2.85 Wide Content

Category: Philosophy of Mind

Keywords: twin, burge, contents, content, externalism, representational, thoughts, representation, externalist, individualism, fodor, narrow, representations, representing, represents

Number of Articles: 222
Percentage of Total: 0.7%
Rank: 69th

Weighted Number of Articles: 228.2
Percentage of Total: 0.7%
Rank: 73rd

Mean Publication Year: 1995.4
Weighted Mean Publication Year: 1987.9
Median Publication Year: 1996
Modal Publication Year: 1992

Topic with Most Overlap: Ordinary Language (0.0405)
Topic this Overlaps Most With: Concepts (0.0486)
Topic with Least Overlap: Crime and Punishment (5e-05)
Topic this Overlaps Least With: Crime and Punishment (7e-04)

Wide Content

Figure 2.190: Wide Content

Wide Content Articles in Each Journal

Figure 2.191: Wide Content Articles in Each Journal


Contemporary debates about semantic externalism were kicked off by Saul Kripke’s Naming and Necessity and Hilary Putnam’s Meaning and Reference. Naming and Necessity isn’t in this study, though its impacts are felt in several places. But Meaning and Reference is, and it is even in this category. Here is the model’s views on where to place Meaning and Reference.

Table 2.37: Hilary Putnam (1973) “Meaning And Reference” Journal of Philosophy 70:699-711.
Subject Probability
Wide Content 0.3907
Definitions 0.1760
Modality 0.0670
Ordinary Language 0.0513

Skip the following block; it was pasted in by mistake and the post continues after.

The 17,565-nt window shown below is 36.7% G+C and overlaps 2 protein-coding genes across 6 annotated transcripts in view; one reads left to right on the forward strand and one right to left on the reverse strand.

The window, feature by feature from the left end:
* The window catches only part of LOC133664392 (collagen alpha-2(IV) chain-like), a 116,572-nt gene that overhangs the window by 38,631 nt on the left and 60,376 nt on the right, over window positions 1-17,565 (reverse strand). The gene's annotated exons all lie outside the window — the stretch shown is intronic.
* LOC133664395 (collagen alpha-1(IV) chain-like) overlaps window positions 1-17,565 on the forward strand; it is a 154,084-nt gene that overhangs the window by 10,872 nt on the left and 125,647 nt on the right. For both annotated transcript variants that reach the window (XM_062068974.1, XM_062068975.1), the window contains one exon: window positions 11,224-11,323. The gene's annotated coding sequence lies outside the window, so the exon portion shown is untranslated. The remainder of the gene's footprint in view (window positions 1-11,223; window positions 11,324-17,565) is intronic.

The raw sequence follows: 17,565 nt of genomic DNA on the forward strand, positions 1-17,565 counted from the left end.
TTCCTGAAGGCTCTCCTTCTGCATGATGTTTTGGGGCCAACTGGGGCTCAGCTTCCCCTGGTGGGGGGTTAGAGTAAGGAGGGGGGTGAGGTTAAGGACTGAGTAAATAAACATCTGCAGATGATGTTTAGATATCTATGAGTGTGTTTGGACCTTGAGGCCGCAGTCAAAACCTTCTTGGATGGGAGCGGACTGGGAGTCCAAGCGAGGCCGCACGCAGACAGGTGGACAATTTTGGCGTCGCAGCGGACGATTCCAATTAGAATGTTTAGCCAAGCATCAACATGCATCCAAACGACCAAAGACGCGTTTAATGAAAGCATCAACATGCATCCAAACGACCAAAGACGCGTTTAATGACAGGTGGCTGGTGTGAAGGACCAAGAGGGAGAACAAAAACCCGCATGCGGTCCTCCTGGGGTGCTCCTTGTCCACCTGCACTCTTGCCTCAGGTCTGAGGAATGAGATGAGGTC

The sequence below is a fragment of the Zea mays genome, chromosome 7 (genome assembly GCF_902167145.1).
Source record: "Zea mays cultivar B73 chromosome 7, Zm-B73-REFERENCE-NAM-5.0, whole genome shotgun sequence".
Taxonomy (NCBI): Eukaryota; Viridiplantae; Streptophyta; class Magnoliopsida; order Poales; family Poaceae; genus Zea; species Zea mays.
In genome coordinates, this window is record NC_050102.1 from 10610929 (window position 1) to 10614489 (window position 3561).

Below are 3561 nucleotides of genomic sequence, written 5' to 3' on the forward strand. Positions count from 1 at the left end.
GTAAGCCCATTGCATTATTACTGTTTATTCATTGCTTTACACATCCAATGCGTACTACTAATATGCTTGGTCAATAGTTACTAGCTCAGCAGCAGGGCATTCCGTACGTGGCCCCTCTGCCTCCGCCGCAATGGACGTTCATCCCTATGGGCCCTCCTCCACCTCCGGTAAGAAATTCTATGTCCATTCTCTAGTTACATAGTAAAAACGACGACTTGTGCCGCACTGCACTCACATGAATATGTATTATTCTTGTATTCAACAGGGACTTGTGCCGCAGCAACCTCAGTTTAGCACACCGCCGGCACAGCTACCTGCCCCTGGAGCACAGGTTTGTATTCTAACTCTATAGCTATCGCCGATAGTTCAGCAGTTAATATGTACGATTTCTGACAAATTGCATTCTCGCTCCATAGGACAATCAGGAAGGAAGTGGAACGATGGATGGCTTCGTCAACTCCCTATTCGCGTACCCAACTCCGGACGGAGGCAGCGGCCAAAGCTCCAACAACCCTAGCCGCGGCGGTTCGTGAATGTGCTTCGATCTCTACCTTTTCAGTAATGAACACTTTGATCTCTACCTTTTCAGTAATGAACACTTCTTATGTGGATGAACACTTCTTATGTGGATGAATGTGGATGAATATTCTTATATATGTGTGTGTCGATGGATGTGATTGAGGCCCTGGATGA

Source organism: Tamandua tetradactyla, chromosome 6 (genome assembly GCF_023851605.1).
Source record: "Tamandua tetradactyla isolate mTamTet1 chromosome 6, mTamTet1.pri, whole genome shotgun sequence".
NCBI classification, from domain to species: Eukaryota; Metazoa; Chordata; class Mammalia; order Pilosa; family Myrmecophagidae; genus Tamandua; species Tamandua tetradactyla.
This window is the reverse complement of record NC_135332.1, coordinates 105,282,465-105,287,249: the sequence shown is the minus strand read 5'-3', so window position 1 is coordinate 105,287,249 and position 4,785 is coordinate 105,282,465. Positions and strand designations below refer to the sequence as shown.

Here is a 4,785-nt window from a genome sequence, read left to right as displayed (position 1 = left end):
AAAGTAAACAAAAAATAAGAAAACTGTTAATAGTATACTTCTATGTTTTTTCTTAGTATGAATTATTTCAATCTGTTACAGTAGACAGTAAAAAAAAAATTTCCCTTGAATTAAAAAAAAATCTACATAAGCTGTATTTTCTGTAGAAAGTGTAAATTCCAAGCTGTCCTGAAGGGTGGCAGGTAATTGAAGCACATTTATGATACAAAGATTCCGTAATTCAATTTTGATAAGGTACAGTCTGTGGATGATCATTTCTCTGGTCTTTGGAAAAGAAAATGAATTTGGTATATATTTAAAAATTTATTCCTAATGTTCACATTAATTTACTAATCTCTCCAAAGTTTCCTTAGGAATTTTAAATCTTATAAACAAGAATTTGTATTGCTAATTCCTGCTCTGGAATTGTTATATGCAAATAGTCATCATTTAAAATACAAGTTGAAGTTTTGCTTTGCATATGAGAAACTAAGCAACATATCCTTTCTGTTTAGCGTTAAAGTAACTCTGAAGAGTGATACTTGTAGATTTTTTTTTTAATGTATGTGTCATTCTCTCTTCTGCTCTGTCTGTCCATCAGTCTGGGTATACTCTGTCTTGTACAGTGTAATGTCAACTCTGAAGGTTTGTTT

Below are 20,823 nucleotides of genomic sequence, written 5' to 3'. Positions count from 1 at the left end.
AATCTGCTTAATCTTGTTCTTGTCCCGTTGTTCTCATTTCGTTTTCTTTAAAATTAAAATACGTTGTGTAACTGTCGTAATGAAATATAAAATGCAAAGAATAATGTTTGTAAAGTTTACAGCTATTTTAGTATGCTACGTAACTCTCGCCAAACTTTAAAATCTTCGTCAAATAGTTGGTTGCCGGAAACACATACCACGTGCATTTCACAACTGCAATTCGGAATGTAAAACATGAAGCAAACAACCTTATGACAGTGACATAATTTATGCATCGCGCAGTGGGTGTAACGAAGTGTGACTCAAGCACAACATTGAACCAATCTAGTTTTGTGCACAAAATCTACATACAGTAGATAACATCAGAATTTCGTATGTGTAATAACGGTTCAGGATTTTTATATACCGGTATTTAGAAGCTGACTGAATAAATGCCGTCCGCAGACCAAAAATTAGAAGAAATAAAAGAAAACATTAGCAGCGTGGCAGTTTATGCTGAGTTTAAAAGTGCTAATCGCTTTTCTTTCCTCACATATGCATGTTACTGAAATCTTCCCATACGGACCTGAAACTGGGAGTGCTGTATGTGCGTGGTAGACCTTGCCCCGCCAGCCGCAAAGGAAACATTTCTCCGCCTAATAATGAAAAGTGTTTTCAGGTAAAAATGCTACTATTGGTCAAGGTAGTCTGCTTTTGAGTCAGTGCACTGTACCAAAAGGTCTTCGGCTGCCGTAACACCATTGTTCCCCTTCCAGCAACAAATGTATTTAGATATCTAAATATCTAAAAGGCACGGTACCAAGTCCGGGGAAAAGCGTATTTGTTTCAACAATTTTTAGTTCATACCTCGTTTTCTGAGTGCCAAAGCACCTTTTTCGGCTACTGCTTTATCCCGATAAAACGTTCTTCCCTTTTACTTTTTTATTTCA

Meaning and Use 0.0430
Universals and Particulars 0.0401
Analytic/Synthetic 0.0389
Sets and Grue 0.0278
Radical Translation 0.0271
Marx 0.0248
Concepts 0.0246
Speech Acts 0.0222

It’s largest topic is this one, but the model also notes it is about definitions and modality, which makes sense. But the probability that it is in this topic is comfortably largest. And it’s an incredibly influential paper, so I would have guessed that it would have been quickly followed by a flood of similar papers.

But that’s not remotely what happened. The model sees very little work on this topic for another decade. There is a bit of discussion in the mid-1980s, then it is Michael McKinsey’s 1991 paper Anti-Individualism and Privileged Access, that really starts the discussion going. Just to make this vivid, let’s focus on the last 40 years of those graphs above, starting from Putnam’s original paper.

Recent Work on Wide Content

Figure 2.192: Recent Work on Wide Content

The lack of life in this topic through the 1970s and much of the 1980s was one of the biggest surprises to me of the whole project. In recent years it feels like topics can catch fire immediately after the publication of a high profile paper. But that is realy not what happened in debates about wide content. Putnam’s paper is one of the most influential of its time, and its time is the most important few years in the history of philosophy, but that influence was not felt for many years after its publication.